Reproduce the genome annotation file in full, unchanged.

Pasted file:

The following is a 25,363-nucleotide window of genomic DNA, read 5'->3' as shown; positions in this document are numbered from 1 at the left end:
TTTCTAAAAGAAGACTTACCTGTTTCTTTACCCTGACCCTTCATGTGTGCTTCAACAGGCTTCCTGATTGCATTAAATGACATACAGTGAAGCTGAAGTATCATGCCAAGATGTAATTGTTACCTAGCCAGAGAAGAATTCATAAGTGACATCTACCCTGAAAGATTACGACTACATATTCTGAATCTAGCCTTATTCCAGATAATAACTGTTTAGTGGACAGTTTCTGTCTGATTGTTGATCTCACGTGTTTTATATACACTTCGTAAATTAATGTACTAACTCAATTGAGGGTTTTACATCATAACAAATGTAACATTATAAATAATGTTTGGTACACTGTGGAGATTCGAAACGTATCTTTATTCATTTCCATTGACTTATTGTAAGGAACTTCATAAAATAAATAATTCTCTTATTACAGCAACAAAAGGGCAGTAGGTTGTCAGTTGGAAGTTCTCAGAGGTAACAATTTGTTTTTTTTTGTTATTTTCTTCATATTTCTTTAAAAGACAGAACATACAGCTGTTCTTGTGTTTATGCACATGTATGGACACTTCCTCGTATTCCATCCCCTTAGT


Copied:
The following is a 25,363-nucleotide window of genomic DNA, read 5'->3' as shown; positions in this document are numbered from 1 at the left end:
TTTCTAAAAGAAGACTTACCTGTTTCTTTACCCTGACCCTTCATGTGTGCTTCAACAGGCTTCCTGATTGCATTAAATGACATACAGTGAAGCTGAAGTATCATGCCAAGATGTAATTGTTACCTAGCCAGAGAAGAATTCATAAGTGACATCTACCCTGAAAGATTACGACTACATATTCTGAATCTAGCCTTATTCCAGATAATAACTGTTTAGTGGACAGTTTCTGTCTGATTGTTGATCTCACGTGTTTTATATACACTTCGTAAATTAATGTACTAACTCAATTGAGGGTTTTACATCATAACAAATGTAACATTATAAATAATGTTTGGTACACTGTGGAGATTCGAAACGTATCTTTATTCATTTCCATTGACTTATTGTAAGGAACTTCATAAAATAAATAATTCTCTTATTACAGCAACAAAAGGGCAGTAGGTTGTCAGTTGGAAGTTCTCAGAGGTAACAATTTGTTTTTTTTTGTTATTTTCTTCATATTTCTTTAAAAGACAGAACATACAGCTGTTCTTGTGTTTATGCACATGTATGGACACTTCCTCGTATTCCATCCCCTTAGT